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Consumable online review of Hologram of Baal Print E-mail
Monday, 21 September 1998
Consumable Online review found at http://www.westnet.com/consumable/1998/09.21/c980921.txt  REVIEW: The Church, _Hologram of Baal_ (Thirsty Ear)
- Joe Silva
Just as most of the alternative set were grooving along to
_Starfish_, The Church's 1988 high watermark LP, the band told Rolling
Stone of all people that there music was better understood by those who already been...er...um.."experienced." It essentially was a bang on statement that the video to the album's killer track ("Under The
Milky Way") made indisputably clear. But while the band was busy
circling the globe a couple of times to capitalize on the LP's
achievement, they forgot to jot down "write more material while the
getting is good..." into their tour agendas.  From there on, the
partnership between core members Peter Koppes, Marty Wilson-Piper,
and Steve Kilbey failed to come up with an ultra-successful blend of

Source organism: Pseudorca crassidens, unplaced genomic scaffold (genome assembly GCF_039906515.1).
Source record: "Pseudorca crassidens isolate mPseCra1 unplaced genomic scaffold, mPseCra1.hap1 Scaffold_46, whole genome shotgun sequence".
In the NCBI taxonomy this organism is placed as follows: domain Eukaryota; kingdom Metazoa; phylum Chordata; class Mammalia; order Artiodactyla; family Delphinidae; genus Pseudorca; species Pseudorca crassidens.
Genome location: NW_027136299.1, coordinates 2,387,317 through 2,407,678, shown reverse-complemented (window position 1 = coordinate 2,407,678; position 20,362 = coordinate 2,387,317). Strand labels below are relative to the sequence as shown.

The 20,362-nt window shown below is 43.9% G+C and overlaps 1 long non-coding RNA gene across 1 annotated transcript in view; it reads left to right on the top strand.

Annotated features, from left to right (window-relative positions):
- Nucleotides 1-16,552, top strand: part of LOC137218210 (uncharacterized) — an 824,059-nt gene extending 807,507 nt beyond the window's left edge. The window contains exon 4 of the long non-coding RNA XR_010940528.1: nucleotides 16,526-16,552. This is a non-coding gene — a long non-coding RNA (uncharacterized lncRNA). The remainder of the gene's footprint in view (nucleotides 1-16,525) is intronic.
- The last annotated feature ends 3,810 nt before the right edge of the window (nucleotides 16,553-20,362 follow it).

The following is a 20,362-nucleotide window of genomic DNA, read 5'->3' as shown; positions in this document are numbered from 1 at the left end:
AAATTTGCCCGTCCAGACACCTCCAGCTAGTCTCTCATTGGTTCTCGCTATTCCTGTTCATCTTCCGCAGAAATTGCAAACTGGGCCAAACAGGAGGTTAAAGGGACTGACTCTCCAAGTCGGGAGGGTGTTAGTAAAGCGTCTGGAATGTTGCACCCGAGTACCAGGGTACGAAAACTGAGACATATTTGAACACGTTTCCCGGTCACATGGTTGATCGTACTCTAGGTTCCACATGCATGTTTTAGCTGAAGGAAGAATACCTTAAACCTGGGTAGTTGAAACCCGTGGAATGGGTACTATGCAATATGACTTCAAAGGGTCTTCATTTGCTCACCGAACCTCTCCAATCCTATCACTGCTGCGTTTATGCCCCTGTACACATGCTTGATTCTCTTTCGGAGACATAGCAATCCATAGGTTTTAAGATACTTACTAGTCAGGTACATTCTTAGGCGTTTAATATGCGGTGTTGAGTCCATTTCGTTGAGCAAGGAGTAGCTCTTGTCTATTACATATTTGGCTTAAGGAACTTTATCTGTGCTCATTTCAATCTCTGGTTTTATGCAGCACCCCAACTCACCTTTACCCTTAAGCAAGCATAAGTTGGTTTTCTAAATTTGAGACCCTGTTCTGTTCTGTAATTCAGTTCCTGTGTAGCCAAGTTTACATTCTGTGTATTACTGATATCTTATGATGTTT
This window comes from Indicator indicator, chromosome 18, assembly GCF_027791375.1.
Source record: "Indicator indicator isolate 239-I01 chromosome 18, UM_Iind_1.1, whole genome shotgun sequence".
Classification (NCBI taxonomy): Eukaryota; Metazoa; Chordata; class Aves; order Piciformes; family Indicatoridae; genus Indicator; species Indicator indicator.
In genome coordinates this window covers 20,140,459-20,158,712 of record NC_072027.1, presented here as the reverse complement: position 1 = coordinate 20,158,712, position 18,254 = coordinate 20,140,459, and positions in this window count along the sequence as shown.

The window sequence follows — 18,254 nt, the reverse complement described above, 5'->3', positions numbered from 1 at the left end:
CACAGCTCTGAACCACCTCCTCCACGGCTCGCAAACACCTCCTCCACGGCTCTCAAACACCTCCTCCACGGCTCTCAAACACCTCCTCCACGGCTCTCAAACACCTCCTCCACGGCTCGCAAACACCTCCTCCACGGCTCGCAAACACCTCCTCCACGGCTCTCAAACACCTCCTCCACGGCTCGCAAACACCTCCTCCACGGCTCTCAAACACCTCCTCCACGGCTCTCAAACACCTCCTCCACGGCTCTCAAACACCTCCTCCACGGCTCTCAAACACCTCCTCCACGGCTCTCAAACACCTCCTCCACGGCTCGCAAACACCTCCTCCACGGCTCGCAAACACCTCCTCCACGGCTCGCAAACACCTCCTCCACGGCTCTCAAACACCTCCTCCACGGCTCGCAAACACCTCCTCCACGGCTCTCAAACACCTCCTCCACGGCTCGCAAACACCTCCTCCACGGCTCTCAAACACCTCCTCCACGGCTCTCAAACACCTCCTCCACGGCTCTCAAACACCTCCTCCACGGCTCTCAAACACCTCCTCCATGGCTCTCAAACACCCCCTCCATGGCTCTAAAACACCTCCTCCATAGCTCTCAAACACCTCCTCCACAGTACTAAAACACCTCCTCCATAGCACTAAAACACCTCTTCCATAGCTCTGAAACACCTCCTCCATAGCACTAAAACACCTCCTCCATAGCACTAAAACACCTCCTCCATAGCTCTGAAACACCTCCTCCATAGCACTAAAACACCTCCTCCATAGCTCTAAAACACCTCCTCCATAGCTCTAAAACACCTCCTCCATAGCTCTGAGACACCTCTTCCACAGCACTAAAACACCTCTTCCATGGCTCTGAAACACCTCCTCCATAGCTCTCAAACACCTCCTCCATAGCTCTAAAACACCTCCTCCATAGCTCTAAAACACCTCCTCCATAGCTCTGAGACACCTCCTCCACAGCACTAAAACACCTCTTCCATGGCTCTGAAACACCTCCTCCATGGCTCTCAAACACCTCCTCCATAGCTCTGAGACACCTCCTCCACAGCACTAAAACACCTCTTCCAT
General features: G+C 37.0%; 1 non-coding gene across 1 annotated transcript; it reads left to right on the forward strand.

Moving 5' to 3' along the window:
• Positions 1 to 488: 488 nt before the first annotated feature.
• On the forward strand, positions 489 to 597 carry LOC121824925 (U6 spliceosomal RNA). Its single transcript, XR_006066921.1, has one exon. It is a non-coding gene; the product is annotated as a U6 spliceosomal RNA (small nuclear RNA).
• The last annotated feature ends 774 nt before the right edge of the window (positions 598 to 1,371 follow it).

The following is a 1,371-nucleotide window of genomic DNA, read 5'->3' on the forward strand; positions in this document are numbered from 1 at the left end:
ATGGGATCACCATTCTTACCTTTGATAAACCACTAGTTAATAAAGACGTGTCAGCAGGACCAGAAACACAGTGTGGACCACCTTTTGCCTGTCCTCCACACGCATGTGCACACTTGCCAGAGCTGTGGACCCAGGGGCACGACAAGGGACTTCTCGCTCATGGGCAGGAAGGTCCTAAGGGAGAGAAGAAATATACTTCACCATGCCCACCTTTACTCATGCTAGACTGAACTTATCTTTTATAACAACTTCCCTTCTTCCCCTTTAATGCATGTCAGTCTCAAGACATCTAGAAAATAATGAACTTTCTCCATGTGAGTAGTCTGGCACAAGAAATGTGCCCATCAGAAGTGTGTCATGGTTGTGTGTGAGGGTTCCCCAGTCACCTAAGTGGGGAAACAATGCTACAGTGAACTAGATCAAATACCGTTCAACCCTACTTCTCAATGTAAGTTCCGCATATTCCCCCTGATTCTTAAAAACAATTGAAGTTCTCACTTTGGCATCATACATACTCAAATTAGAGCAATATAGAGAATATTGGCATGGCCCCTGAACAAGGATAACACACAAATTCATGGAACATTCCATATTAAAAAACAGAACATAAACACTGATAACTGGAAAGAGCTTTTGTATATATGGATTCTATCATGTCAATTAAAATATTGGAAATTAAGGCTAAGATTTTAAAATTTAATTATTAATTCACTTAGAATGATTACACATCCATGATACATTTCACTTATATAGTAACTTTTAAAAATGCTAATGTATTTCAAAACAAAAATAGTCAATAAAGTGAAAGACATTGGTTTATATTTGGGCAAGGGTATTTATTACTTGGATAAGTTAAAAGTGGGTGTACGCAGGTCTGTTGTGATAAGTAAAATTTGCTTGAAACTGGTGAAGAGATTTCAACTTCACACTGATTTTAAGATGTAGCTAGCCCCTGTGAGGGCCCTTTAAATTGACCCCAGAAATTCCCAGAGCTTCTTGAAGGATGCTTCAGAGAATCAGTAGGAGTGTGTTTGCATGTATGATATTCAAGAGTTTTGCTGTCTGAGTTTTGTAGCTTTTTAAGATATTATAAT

pop and this undiluted psychedelia that could continue to make good
on their brief success.

While never having been completely inactive, the band return
again now with a fresh label deal and yet another set of guitar
dreamscapes to promote. But while the songs are still lush and still
wonderfully trippy, _Hologram of Baal_ may not quite be the comeback
record that the band have hoped for. Launched with an intriguing
assortment of electronic quivers and pulses, "Anaesthesia" begins like
a transmission from some  otherworldy coop where the band and their
muse have been set to rust. But almost instantaneously, the song falls
into a mid-tempo grind that the LP really doesn't escape thereafter.
The melodies are so often wispy that even when the choruses might have some flesh about them, they aren't asserted with a sufficient amount of vim to capture your attention for long. Kilbey's singing still has that pleasant abstract Dylan-esque quality to it, and Piper is still
quite handy at generating big atmospheres, but beyond that most of
these tepid numbers never sufficiently warm the album's jets enough to
help it sustain flight.
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